Thus HaloSource addresses different markets. Markets that notoriously are challenged to get access to safe and clean drinking water. We note that the firm’s revenue mix is somewhat concentrated and water clarification is currently the firms core product accounting for some 87% (YE2008) of group revenues. Core clients are Eureka Forbes and Pool Corp, which represent 28% of group revenues.

The latter firm mainly operates in the seasonal swimming pool business whereas Eureka enhances the life of many poorer communities especially in India. We consider Eureka be a risk factor as product substitutes are ample. The question is whether there will be any margin pressure on HaloSource going forward. Euraka is owned by Shapoorji Pallonji Group. Pool Corp. business is very seasonal and we could not make out whether HaloSource is hedging this business with derivatives to reduce the likely volatility in revenues.

To date, HaloSource has accumulated operating losses of $46m whilst revenue are growing at a reasonable rate. With 2009 gross profit of around $5.8m there is likely to be a significant J-curve before HaloSource will ever be profitable. The business risk is still significant as the order books is still relatively dependent on a few core buyers. Should anyone switch product this could materially affect the performance of HaloSource.

To conclude, HaloSource is a company worth watching. We have seen big corporates buying up assets in this space and HaloSource may become a target for one larger player if it can proof to be profitable in medium term. Previously we reported on Zenon which was snapped up by GE for a reported $650m. Other players that are active in this market are Dow Chemical and 3M.

Chinese 12th 5-year plan – New Energy, New Energy Cars

Are the days counted for China’s top-down macro economic decisions and for its state-owned monopolies? The next 5-year plan proposed by the Chinese Government focuses its attention on new energy and clean-energy cars. According to China Daily the government intents to ‘speed up new energy development and promote clean and efficient use of traditional energy, develop hydroelectric and nuclear power, and increase strategic oil reserves’.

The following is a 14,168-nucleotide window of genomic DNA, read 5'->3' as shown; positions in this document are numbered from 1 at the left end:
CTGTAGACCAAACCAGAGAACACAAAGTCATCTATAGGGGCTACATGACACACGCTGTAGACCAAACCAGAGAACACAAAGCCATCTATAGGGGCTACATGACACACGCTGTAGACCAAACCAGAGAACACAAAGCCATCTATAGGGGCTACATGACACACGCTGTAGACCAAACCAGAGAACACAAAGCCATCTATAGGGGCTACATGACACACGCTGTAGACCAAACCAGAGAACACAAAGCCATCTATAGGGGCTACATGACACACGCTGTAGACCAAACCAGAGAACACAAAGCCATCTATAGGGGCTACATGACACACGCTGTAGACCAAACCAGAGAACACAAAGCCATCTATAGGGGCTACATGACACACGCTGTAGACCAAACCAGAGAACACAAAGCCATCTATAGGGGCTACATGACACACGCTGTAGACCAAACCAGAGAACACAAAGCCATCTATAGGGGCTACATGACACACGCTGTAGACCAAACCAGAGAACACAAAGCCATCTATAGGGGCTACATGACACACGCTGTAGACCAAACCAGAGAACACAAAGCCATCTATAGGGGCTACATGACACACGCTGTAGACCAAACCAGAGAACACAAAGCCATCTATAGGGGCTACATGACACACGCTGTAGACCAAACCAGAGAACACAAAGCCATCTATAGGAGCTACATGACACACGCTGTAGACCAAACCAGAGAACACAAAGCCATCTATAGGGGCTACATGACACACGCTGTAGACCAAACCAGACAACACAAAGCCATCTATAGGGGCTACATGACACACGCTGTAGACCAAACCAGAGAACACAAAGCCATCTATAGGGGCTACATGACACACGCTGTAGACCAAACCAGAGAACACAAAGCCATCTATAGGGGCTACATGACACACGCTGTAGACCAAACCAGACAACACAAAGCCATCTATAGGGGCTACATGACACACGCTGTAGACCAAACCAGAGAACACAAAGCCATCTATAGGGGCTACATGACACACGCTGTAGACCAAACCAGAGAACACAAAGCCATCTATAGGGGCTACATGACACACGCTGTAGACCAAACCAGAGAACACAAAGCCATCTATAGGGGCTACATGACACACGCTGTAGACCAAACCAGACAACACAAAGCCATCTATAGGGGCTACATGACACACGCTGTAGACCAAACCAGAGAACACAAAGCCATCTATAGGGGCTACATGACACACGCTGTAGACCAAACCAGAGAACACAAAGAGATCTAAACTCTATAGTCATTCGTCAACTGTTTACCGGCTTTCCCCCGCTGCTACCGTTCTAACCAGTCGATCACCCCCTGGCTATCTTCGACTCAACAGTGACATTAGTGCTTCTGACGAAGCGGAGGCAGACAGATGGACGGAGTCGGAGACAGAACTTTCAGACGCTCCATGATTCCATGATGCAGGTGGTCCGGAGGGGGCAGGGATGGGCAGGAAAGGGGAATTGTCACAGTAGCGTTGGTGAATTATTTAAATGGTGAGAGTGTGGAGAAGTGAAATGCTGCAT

Alongside new materials, high-end manufacturing, next generation information technology, and biotech,  these industries form part of the “new magic 7” emerging strategic industries. (The old magic 7 consisted of national defence, telecom, electricity, oil, coal, airlines, and marine shipping.) It appears that the new magic 7 are more focused on bottom-up drivers and allow companies to use their ‘innovation’ process to drive capital allocations.

Ahead of the Chinese party conference, HSBC published a report titled ‘China’s next 5 year plan – what it means for equity markets‘ which investigates the new proposal in some detail. Specifically, the overall objective of the 12th five year plan (2011-2015) lies in the pro-rate increase in domestic demand to total demand and secondly, and as importantly, the overall reduction of the carbon footprint (CO2) by 40%-45% by 2020.

Source: HSBC, China's 12th 5-year plan, New Magic 7

Further, the proposal projects that urbanisation will march on. HSBC estimates that a further 200-300m people could be urbanized over the next 20 years. If the hukou or registration simplification process moves in line with this shift, the projection suggests that consumption should increase significantly. The caveat here is that the property market development should ensure that the property bubble itself can be contained and price movements are more gradual going forward.

More importantly, there appears to be a continued drive to allow private capital to compete in what once were state monopolies or controlled industries. This should be great news for China focused private equity funds. From our view, there are still many low hanging fruits to be harvested by the largest funds in the region, including John Zhao’s Hony Capital for example. The investment pace has slowed a little since 2007 but funds are still putting capital to work. We need to wait and see whether some assets were overpriced and IRRs for Investors will be meaningful. Our views is that funds that put money to work throughout business/ macro cycles will do well for the time being.

We also note the drive to reduce high pollution and high energy consuming industries. For one, any energy price subsidies should be reviewed to allow a ‘fairer’ market price. Regrettably we feel that this process will take longer than currently proposed. We see a risk that some local producers/ polluters input cost competitiveness may be at risk on the global stage. In particular, pharmaceutical, the glass and other high water/power consuming sectors could lose some of their appeal. Can the government afford this – yet?

Source: HSBC, China's 12th 5-year plan, Roadmap

Certainly, the governments objective to double or indeed triple per capita income can only be a welcomed target. With that, domestic consumption levels should raise dramatically allowing for more propensity to consume (let’s hope little will be used for gambling!). Overall, the plan is intriguing and we look forward to seeing particulars.